At the weekends Chris and I go cycling for a couple of hours. Yesterday and today’s trips have been interrupted by my screeching to a halt after possible accessible plantain sighting. All to no avail as even with my long legged and long armed helper they are still too far out of reach. I have one small flower stem which is still clinging onto life and it will be fine for now. The leaves have been in the fridge and are faring better and I have been wondering how I am going to tackle the leaves.
The next conundrum I have is which paper to use. The possibilities are many and the personal choices of various artists differ wildly, so you really have to try different types for yourself. The surface is important and most tutors seem to recommend a very smooth hot pressed (HP) surface. I had not used hot pressed paper before starting this course as any detailed work I had done before was working with acrylics in a very different style. For economy’s sake (this stuff is expensive) I narrowed it down to either Fabriano or Arches.
Arches “Not” used to be my number one favourite for loose watercolour. It held an expressive brushstroke edge, the colours were bright, did not sink and merged beautifully. That was a different technique of course, where I would seldom work back into the image in any great detail. Yes it did used to smell a bit gummy, but it was hard and crisp and lovely. I feel recently it has changed and doesn’t seem so responsive in the way I liked.
This very old sketch of a jug and pomegranates from Lanjeron in Andalucia does perhaps show the texture of the “not” surface and how the paint has settled here and there but kept those nice edges.
But for some help and advice today I have gone back to read one of the books about the techniques used for botanical painting. Many artists use “lifting out” where, with either a wet or dry brush, you lift some paint to (hopefully) expose the paler paper underneath. It’s a useful and classic watercolour technique, not so easy as it looks in the book…what ever is ???? but might be useful for the leaves. I did a little lifting out in the previous submissions but was not very happy with it.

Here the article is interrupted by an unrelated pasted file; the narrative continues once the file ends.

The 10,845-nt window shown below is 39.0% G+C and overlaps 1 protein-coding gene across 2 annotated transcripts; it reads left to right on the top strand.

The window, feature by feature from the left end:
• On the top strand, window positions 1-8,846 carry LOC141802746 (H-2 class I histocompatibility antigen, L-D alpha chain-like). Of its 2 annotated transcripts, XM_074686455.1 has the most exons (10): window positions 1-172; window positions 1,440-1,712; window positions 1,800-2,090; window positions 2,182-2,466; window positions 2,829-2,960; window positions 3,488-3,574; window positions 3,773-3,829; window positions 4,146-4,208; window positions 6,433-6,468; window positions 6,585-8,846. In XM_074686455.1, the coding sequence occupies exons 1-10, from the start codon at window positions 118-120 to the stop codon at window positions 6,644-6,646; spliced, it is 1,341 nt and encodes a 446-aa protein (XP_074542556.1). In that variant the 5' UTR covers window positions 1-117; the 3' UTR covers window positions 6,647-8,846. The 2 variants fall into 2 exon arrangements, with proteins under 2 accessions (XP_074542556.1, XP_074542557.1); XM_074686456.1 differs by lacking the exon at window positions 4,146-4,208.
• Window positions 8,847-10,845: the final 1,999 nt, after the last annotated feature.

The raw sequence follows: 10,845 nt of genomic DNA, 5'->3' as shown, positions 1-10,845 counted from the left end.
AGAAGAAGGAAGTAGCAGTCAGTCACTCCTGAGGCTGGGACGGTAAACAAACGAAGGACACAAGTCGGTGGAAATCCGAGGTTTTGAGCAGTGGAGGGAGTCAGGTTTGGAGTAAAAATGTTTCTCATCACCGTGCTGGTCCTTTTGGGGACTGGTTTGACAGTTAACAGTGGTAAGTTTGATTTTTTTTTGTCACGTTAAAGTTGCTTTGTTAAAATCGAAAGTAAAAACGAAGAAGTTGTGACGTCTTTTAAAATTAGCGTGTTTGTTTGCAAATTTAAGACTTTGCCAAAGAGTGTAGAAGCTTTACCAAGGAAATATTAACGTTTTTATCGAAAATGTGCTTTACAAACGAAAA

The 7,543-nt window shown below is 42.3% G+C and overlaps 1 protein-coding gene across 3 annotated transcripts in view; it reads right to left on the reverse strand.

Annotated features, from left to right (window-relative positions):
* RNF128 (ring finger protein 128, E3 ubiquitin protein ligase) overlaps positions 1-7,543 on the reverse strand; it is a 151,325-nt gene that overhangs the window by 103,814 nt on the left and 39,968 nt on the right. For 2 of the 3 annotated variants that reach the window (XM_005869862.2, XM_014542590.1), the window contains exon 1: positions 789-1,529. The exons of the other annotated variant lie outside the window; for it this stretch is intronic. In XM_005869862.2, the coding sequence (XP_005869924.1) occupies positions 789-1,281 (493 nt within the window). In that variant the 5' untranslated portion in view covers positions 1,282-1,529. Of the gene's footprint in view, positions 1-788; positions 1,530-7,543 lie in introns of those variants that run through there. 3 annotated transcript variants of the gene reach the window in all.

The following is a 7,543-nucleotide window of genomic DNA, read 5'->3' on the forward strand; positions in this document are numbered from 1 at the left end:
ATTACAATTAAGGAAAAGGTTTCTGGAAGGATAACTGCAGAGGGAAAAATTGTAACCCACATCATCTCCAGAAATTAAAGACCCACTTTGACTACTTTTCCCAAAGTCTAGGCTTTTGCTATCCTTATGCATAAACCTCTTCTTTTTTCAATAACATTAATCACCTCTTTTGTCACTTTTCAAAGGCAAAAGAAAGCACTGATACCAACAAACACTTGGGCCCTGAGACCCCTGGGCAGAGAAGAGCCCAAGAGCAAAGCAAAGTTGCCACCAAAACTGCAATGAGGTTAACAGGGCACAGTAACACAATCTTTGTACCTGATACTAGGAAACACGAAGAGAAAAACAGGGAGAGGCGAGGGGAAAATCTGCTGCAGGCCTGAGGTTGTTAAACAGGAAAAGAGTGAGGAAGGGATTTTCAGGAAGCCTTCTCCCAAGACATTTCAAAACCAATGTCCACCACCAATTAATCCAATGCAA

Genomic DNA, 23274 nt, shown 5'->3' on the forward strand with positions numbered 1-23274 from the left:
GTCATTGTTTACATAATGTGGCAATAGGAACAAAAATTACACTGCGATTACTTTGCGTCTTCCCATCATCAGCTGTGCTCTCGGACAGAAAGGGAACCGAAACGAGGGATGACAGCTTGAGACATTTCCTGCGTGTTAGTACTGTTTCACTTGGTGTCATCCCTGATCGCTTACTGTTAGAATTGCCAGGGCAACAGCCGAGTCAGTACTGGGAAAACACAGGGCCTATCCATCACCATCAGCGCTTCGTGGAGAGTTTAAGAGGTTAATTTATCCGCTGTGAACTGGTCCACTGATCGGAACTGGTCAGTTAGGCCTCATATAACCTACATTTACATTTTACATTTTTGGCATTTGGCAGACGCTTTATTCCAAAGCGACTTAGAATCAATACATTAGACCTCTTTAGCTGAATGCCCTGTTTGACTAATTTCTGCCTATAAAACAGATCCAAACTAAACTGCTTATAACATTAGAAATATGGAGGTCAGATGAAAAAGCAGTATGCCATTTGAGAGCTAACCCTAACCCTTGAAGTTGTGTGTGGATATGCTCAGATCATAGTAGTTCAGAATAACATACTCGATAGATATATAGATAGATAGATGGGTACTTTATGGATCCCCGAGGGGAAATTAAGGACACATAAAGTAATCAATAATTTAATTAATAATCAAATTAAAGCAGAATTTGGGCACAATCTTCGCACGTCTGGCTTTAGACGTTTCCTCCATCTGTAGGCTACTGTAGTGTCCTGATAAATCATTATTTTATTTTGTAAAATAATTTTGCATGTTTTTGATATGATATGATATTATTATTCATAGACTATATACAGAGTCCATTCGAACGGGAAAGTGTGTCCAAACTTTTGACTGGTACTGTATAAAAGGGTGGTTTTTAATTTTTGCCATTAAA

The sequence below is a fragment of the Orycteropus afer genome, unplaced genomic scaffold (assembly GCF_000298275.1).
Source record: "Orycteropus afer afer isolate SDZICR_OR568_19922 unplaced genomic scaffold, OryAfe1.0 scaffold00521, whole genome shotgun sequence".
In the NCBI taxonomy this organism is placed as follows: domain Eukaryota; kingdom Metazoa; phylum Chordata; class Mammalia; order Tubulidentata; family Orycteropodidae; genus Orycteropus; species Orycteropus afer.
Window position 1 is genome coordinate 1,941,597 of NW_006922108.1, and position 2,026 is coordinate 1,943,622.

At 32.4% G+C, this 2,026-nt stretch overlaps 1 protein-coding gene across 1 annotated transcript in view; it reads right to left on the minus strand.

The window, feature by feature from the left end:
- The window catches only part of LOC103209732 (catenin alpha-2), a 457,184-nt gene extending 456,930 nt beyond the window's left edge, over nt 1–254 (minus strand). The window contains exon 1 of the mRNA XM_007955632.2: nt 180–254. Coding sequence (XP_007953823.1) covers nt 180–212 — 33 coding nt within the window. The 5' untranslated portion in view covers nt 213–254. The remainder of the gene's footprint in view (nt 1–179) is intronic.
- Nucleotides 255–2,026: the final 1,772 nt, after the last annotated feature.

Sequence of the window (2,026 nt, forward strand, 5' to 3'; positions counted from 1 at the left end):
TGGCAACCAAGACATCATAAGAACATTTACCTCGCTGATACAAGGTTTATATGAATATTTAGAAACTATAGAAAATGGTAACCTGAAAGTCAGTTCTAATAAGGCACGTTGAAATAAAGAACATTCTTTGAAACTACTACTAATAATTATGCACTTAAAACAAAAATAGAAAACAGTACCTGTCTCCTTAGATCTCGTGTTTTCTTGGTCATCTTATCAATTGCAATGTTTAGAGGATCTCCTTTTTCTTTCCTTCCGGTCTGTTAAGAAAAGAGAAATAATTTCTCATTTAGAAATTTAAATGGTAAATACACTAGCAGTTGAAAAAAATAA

So I decided to test the papers I have here, specifically for lifting out. Firstly lifting wet paint out with a drier brush then lifting out with a wet brush.
I have two weights of paper, and 2 different surfaces ..
“HP” is hot pressed. ie, very smooth,
“Not” is literally “not” hot pressed, which is slightly rougher.
I try both the “right” side, the watermarked side and “wrong” sides in each case.
The first ones are Fabriano;
Fabriano classico HP 300lb
Fabraino Classico HP 140lb
The second ones are all Arches ;
Arches 140lb HP, not good at all and has an odd “laid” texture.
Arches 300 lb HP, great texture and paint settles in little dips despite it being HP. Lifts out better than 140 HP
Arches Not 140 lb, nice but not much more textured than the 300 HP, lifted out OK.
My sketchbook is a Kilimanjaro note book. I have come to like the paper and did I buy some 140lb Not surface to try, so have added this to my test.
I think it may not be robust enough for much lifting and reworking but has been very nice for some of my earlier informal colour sketches. It did lift out quite well and I used it for the leaf study below.
My overall thinking is that the best paper for lifting out, either dry or wet is the Fabriano but using the wrong side. I am surprised that the side made much difference but in both the Arches and Fabriano I had noticed a very slight grid pattern on the watermarked side which I really dislike…you have to almost get a magnifying glass to see it but I know it’s there now.
There is nothing scientifically accurate about my tests, and 10 different artists will give you ten different opinions, it’s just what works for me.
So in conclusion, I should probably be working on the wrong side of the Fabriano.. problem? Yes ..I have drawn it out on the right side.. ah well..next time.
I did get a slightly better leaf study done which was necessary as these leaves have a complicated vein structure, with a pronounced main central vein, 3 or 4 parallel veins which are pronounced on the back but harder to see on the surface of the leaf, and then many tiny secondary veins which radiate out from the main central vein and seem to cross the parallels…phew…